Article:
… I didn’t expect that people would be so interested in public art this year. Part of this was due to people walking more as exercise during lockdowns and consequently seeing more public sculpture. It was also due to a post-colonial interest in public statues became a mainstream political issue this year, and I am so glad that it did. Statues that celebrate colonialists and other racists were removed in Belgium, Canada, NZ, South Africa, UK, US, Martinique, Cameroon, as well as, in other places. No statues or memorials have been removed in Australia. It is one of the many disgraceful and disgusting features of Australia and symptomatic of this conservative country’s many deep-rooted problems. (See my post on the Statue Wars 2020.)

And amongst everything that I didn’t expect, the least surprising events of the year was that the arts and tertiary education in Australia were being abandoned in the COVID-19 crisis. Gambling and Pascal’s wager (religions) are more important, for they were given more support and exemptions during lockdown; a position contrary to all medical evidence. And the state premier, Daniel Andrews cutting down more trees, including one of the Djab Wurrung Trees, in an egregious act of cultural vandalism. Giving less reason for optimism than a Leonard Cohen song. 

Now that I almost at the end of the year I have no plans to write any more blog posts until the new year. So, finally here are a few photos to sum up the year.


Art exhibitions in lockdown

Even though Melbourne is still in lockdown due COVID-19, there are art exhibitions on in Melbourne, but most are entirely online. Sarinah Masukor gives an excellent overview of some of the online works in Memo along with the experience of viewing them online.

Although I have seen some online exhibitions and works during Melbourne’s lockdown, including some that Masukor reviews, I’m not interested in reviewing the online art world. Scrolling through webpages instead of strolling through gallery doesn’t motivate me to write in the same way that the physical art world does. And video art independent of installation is yet another video online.

Why not? What is wrong with viewing art on a screen or in books? After all, that is how most people see most art.

It is not that I have a preference for the actual over the conceptual or precious about how the art is reproduced on a screen. It is because there is a physical aspect to art and culture, the walking, standing and physicality of experiencing. For there is always a space around the art; a space between the lines of poetry, between the episodes of a tv show and the art in the space. The place where we experience art. The physical setting that frames the art, that juxtapositions it with other art, the ghost memories of previous exhibitions in that or similar spaces. Art, in particular public sculpture, cannot be experienced online; from smelling the fumes of the freshly painted walls of graffiti to attempting to climb a sculpture.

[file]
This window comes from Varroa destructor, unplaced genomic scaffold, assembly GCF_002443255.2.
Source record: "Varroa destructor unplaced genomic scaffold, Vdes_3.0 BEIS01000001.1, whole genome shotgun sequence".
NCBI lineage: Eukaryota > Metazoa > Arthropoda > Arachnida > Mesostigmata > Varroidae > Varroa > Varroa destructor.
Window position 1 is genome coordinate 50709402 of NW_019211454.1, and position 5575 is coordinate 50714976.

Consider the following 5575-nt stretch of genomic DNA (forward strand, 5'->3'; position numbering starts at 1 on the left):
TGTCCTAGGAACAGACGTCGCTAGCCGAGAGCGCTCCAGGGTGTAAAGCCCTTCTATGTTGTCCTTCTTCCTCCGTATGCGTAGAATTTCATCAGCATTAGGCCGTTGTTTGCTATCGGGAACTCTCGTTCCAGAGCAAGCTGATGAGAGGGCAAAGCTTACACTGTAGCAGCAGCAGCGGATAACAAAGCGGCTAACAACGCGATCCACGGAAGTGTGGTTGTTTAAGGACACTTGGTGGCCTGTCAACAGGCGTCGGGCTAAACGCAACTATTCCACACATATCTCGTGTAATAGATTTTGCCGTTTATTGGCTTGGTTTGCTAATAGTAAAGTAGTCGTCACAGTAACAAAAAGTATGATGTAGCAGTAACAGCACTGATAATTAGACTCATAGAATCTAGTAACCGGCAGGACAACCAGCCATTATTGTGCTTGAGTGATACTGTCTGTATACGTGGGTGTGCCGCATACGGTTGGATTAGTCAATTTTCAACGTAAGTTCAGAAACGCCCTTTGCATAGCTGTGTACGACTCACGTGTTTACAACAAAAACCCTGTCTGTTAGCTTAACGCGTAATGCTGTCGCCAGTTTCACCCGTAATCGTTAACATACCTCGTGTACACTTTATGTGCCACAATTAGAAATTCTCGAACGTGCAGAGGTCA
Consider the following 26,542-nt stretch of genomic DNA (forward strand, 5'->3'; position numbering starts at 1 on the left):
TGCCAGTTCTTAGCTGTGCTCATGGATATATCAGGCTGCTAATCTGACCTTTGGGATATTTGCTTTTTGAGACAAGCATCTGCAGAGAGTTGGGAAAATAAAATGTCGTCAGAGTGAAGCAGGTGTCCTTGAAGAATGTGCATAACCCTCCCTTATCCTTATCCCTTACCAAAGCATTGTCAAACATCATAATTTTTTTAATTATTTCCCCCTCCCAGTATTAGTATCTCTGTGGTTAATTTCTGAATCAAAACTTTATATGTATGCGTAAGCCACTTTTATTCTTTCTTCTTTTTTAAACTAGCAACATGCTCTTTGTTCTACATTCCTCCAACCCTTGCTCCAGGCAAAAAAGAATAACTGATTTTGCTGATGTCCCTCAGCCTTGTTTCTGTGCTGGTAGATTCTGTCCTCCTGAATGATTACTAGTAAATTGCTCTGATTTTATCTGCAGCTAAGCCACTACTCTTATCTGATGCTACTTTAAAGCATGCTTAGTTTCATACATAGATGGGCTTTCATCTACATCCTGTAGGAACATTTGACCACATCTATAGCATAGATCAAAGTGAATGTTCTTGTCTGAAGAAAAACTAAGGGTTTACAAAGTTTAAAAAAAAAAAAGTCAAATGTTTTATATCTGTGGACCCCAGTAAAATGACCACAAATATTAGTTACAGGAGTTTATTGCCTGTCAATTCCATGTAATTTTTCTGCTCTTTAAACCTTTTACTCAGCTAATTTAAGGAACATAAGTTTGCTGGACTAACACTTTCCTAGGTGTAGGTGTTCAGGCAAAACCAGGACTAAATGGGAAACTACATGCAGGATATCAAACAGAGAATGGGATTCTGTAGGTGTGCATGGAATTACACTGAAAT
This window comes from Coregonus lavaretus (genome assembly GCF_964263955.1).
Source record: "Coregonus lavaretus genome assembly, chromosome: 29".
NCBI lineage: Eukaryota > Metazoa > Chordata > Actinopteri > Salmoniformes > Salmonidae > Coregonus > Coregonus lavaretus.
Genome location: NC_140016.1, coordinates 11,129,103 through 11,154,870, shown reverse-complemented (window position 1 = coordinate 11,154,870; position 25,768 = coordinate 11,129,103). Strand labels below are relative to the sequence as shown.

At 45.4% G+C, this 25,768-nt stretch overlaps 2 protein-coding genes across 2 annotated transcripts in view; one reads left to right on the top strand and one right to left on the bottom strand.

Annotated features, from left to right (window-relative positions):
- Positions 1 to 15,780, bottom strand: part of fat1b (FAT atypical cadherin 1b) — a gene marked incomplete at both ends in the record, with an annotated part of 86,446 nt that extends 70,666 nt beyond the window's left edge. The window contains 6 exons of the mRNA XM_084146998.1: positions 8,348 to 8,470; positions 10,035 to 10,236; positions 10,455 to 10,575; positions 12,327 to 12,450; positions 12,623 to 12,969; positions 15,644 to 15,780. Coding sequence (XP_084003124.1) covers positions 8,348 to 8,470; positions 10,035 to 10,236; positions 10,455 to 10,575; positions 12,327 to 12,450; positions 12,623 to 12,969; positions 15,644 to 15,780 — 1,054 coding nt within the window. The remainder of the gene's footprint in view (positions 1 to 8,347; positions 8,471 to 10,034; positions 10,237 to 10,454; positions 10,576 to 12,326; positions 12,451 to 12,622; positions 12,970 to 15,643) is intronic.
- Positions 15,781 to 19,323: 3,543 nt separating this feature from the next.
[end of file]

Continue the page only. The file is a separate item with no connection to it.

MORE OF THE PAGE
Art plonked on our screens is different from art in the anaesthetic whiteness of the art gallery walls, or the surprising location of the street. After all, I could write about any of the other things that I see on the screen: movies, music, games…

Furthermore, there is also a social aspect to art and culture that no zoom meeting can replace. Regular readers of this blog would know that I like the eavesdrop on what other people are saying about the art. Contemporary art and street art was the biggest party on the planet, and the party is over. Even when there is no-one else in the gallery, there is the implication of a social aspect.

However, I did encounter what claimed to be “Melbourne’s worst and only art show” on a wall of Culture Club, a coffee shop on Sydney Road in Brunswick. Local Moreland artist and musician, Ben Butcher describes himself as “Australia’s worst artist”. His paintings were bad but they failed reach his own shit standard of a rainbow shitting unicorn impaling a dolphin on its horn. How bad the original hanging of the exhibition was cannot be said, as one of the paintings had already been withdrawn, but it didn’t satisfy my desire to see some good art.

Installation view of Butcher’s exhibition

Walls in Brunswick & Coburg

Desperate to see some new art, I have searched the laneways of Brunswick and Coburg for graffiti. These northern inner-city Melbourne suburbs are old enough to have a network of granite paved laneways that make for excellent and discreet locations for painting.

I have this paint-spotting addiction that can’t be satisfied by seeing photos on the internet. I want to do two contradictory things: to get up close to the wall to see the technique and to look around at the whole location.

Often very suburban locations: the sides of garages, parks and garden walls. For, although there still are factories and warehouse in Brunswick and Coburg, they are being demolished to be replaced by high-density housing. I hoped to be able to see more graffiti revealed by demolition. However, I couldn’t many places where I could photograph anything.

There are some fantastic pieces of wildstyle graffiti overflowing with style and energy. A few old-school pieces along with bombs and tags. Love the bomb from Nong, a tag with a nod to old Australian slang for ‘stupid’.

I was intrigued by this wall in suburban Coburg that had a mix of techniques and styles. There was everything from old-school bubble letters to experiments that mix street art techniques, like stencil with aerosol graffiti. It made me think of the new possibilities.


Jewell Station Forecourt

I first saw Fleur Summers’s sculpture, Making sense, from inside the train. Aside from the Fairfield Industrial Dog Object (FIDO), there are few public sculptures at Melbourne railway stations but there is now one at Jewell Station.